Scientists who support this view tend to build their theory on past seismic activity due to changes in ice levels, claiming to see evidence of this over past centuries in many areas of northern and central Europe from Scandinavia to Russia, as well as in North America.
Today, experts agree that mountainous regions like those in Alaska, the Himalayas, and the Alps are facing similarly increasing risks.
“In southern Alaska, some areas have lost a vertical km of ice, which is already being reflected in increased levels of seismicity,” McGuire said. He warned that seismic activities may even trigger a tsunami off Greenland and Antarctica, since these continents are surrounded by water and any seismicity underwater would result in a tsunami.
That tsunami, geologists warn, could be strong enough to reach the coasts of Australia, North America, and South America.
Allam, however, refutes such claims, saying that the volume of the ice caps that will melt due to global warming does not exceed 10 per cent since the rest is underwater.
“This 10 per cent of melting ice will cause a rise in sea levels, but that will soon evaporate due to the rise in temperature forming clouds, some of which will turn into rain and the rest will freeze in the outer atmosphere, rebuilding the ice caps that had melted earlier,” Allam told the Weekly.
Recent research has also found that heavy downpours that lead to severe flooding can also affect the geology of the Earth and that since precipitation patterns are affected by climate change, this could in turn affect the intensity and frequency of such geological phenomena, perhaps leading to more seismic activities.
Scientists at the University of Miami in the US have found this link demonstrated in Taiwan, where low pressure associated with typhoons was blamed for causing tiny movements in the Earth’s faults. They noted that large earthquakes tend to erupt in the aftermath of exceptionally wet hurricanes or typhoons, most notably the most devastating, as was the case in the pattern of earthquake activity in the Himalayas when the 2015 Nepal earthquake took close to 9,000 lives and where the threat of future devastating quakes is very high.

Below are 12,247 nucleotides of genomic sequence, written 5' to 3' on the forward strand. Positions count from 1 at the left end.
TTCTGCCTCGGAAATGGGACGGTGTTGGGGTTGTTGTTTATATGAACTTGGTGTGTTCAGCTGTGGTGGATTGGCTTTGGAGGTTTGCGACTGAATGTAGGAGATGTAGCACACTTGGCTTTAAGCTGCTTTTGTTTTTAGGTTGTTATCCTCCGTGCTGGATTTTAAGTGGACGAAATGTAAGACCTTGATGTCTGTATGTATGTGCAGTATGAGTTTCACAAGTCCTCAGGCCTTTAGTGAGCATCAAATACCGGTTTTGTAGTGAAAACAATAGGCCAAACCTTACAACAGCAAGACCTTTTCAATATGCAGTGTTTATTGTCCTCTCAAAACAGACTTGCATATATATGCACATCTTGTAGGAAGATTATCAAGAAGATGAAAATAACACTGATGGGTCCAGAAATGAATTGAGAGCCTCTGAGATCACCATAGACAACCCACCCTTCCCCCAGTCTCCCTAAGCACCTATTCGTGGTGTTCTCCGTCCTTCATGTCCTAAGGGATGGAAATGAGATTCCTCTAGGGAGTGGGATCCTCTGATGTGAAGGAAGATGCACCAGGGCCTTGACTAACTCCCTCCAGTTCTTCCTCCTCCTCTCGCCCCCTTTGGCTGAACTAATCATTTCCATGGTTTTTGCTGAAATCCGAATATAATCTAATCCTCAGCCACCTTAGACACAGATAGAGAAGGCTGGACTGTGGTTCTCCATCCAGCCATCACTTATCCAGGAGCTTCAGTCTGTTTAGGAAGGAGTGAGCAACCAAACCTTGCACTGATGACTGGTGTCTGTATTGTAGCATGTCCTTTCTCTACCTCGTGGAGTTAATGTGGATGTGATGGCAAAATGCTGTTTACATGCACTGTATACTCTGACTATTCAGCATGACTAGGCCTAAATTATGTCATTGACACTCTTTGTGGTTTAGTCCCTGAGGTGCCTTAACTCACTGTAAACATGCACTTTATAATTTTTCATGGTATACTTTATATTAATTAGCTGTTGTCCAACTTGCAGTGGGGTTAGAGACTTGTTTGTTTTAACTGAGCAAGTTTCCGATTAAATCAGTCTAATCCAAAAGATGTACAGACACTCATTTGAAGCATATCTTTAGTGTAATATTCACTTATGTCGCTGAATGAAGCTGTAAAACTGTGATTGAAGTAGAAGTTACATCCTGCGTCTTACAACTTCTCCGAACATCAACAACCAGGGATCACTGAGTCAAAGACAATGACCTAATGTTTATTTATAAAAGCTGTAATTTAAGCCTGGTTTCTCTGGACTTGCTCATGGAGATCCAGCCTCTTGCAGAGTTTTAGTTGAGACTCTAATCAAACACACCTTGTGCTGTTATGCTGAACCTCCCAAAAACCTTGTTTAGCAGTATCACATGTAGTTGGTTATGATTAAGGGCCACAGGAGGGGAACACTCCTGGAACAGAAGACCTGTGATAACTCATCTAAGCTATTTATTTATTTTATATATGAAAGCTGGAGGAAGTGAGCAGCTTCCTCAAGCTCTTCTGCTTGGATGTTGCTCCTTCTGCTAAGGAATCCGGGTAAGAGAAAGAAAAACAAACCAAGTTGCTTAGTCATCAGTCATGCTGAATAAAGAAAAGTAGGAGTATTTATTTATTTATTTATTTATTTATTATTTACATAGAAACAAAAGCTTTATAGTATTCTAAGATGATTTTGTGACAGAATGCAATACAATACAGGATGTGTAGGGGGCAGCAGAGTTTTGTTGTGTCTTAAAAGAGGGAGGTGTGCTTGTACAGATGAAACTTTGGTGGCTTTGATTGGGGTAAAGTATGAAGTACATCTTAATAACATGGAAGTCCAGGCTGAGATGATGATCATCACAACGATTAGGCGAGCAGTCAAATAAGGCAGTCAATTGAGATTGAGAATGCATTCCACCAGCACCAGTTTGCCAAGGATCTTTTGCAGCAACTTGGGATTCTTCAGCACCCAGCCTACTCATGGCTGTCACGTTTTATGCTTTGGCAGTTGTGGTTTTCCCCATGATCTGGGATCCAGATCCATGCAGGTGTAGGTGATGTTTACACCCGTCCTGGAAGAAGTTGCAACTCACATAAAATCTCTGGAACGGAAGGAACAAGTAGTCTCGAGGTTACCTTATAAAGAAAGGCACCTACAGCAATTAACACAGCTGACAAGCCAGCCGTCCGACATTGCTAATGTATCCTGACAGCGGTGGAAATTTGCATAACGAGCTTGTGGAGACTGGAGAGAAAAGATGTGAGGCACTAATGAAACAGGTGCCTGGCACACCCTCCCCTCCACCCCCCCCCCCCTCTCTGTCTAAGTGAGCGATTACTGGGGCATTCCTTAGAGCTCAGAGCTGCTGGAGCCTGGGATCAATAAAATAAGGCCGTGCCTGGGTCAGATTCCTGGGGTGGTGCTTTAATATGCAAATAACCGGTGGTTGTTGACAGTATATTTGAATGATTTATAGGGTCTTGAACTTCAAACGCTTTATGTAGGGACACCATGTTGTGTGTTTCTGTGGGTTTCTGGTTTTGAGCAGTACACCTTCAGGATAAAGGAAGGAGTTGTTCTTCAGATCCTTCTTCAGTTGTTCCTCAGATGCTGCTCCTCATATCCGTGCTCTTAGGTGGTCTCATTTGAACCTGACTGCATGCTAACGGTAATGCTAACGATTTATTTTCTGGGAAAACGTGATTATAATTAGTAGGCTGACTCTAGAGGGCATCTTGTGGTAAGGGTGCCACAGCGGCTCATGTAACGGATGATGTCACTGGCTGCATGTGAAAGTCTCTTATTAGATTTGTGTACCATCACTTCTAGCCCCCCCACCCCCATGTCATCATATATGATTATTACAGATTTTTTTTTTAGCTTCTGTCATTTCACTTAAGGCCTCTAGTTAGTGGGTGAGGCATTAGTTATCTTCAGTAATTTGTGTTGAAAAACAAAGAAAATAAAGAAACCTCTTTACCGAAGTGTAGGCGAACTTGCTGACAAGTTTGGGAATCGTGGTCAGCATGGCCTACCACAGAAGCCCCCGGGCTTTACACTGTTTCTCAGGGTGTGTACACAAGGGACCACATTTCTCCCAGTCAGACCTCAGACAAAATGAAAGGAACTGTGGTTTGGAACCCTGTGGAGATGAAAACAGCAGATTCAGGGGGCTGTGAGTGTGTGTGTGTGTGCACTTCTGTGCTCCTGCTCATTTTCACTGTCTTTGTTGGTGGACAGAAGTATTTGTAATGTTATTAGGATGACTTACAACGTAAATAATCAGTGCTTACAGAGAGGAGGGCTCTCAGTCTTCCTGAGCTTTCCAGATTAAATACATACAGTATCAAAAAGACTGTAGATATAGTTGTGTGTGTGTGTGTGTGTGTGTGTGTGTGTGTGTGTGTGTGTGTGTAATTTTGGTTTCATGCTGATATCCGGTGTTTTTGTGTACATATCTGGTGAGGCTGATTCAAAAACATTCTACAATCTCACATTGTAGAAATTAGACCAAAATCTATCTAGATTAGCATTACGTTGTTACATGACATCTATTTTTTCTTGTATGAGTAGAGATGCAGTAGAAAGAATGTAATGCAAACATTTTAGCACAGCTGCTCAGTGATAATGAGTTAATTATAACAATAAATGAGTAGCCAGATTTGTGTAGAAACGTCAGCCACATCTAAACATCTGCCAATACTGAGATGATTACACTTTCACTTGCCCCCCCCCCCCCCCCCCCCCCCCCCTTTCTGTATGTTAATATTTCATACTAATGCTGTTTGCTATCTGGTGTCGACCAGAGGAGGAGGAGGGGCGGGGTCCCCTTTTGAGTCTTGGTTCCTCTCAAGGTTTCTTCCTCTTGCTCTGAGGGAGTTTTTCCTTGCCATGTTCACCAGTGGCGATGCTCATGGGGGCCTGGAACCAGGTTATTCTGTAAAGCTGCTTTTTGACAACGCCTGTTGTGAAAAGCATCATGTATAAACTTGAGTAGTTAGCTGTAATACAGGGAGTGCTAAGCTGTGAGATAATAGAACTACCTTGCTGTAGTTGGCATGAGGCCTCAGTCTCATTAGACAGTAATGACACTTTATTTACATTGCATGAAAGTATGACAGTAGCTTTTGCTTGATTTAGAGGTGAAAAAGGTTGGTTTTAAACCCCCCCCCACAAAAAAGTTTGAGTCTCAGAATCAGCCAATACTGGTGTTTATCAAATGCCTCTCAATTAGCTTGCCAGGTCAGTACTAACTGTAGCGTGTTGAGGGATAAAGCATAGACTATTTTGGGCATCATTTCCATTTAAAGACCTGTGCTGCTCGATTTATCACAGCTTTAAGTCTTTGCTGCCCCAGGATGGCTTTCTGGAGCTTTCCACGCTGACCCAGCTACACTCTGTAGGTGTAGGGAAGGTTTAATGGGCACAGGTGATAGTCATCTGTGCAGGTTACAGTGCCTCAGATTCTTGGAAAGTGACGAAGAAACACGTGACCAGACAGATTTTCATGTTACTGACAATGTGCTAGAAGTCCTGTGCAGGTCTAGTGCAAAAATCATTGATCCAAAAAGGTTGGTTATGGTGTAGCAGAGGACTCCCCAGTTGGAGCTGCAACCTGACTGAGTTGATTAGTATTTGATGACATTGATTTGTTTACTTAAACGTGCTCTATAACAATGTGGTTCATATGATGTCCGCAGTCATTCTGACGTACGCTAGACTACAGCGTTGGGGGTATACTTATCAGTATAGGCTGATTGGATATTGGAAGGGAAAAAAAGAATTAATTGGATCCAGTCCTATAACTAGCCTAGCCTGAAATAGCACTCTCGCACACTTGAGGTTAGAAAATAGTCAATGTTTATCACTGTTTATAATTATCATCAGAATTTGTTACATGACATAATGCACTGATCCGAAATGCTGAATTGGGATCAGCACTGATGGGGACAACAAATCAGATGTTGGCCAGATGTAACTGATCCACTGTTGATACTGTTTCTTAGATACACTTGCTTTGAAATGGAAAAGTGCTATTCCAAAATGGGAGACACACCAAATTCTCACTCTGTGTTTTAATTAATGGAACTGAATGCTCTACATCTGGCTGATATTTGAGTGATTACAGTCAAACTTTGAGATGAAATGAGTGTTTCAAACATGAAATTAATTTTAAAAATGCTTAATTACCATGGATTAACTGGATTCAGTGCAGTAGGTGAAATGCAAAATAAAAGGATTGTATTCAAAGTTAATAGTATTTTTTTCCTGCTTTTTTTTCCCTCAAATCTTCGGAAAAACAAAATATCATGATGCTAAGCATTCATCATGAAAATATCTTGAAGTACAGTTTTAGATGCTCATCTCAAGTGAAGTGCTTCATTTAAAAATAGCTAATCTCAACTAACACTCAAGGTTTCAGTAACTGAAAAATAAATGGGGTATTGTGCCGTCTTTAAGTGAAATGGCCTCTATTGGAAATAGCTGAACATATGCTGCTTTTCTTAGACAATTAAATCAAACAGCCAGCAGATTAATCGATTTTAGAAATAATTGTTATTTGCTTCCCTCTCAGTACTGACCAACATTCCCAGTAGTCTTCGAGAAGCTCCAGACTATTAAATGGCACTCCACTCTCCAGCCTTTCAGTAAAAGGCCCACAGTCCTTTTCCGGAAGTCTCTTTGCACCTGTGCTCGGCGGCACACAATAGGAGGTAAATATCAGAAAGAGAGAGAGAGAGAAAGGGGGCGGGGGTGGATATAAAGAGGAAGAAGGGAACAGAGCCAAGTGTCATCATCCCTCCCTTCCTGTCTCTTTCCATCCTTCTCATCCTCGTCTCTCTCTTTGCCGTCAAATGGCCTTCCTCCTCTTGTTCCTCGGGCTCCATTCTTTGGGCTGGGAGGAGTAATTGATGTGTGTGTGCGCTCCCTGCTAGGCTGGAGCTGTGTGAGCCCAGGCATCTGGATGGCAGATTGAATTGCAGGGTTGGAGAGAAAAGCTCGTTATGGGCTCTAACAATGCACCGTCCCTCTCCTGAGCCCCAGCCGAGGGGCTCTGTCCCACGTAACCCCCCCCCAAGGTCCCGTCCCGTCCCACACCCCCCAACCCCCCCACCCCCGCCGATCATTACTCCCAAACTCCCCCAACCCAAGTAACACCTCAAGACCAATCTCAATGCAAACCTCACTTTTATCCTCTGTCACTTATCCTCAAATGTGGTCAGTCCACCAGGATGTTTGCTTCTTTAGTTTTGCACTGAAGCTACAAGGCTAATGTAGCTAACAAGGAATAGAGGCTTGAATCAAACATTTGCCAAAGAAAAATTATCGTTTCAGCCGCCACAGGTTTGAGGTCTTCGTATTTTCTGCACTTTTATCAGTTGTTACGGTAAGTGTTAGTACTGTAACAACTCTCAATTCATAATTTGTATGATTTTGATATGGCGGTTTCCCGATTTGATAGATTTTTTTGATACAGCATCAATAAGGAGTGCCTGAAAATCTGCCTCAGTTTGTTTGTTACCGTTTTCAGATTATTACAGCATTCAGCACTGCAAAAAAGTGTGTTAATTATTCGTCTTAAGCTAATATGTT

In this case, the previous huge volumes of rain would perhaps stand for the “handshake idea cited by McGuire or the proverbial straw that breaks the camel’s back,” Yanes noted.
No one can tell for sure why earthquakes take place after torrential rains. But as Shimon Wdowinski of the Miami University team investigating the phenomenon told the Guardian, it could be that “the erosion of the land caused by torrential rains acts to reduce the weight on any fault below, allowing it to move more easily.”
Regardless of how the atmosphere affects the Earth, “there is plenty of evidence that tiny environmental changes can trigger major geological events that can be deadly and destructive,” McGuire said.
More and more earthquakes are striking in different parts of the world, and there is speculation that the shaking will not abate. Can geologists predict such earthquakes before more lives are lost?
Unfortunately, the answer is no. The consensus is that geologists cannot predict an earthquake before it happens.
“Instead, geologists produce what are their best guesses in hazard maps where they calculate the probability of an earthquake within a timeframe of several years,” wrote journalist Richard Gray in an article entitled “Will we Ever be Able to Predict Earthquakes” published on the BBC website.
“While these can help with some degree of planning, such as improving building standards in the areas most at risk, it doesn’t provide the level of prediction needed to provide early warnings to the public to allow them to evacuate or take shelter.”
“Earthquakes are the Earth’s natural way of protecting itself against bursting by releasing its inner gases of lava and magma through faults, and therefore no one can tell for sure when those seismic and volcanic activities will erupt,” Allam said.
* A version of this article appears in print in the 2 March, 2023 edition of Al-Ahram Weekly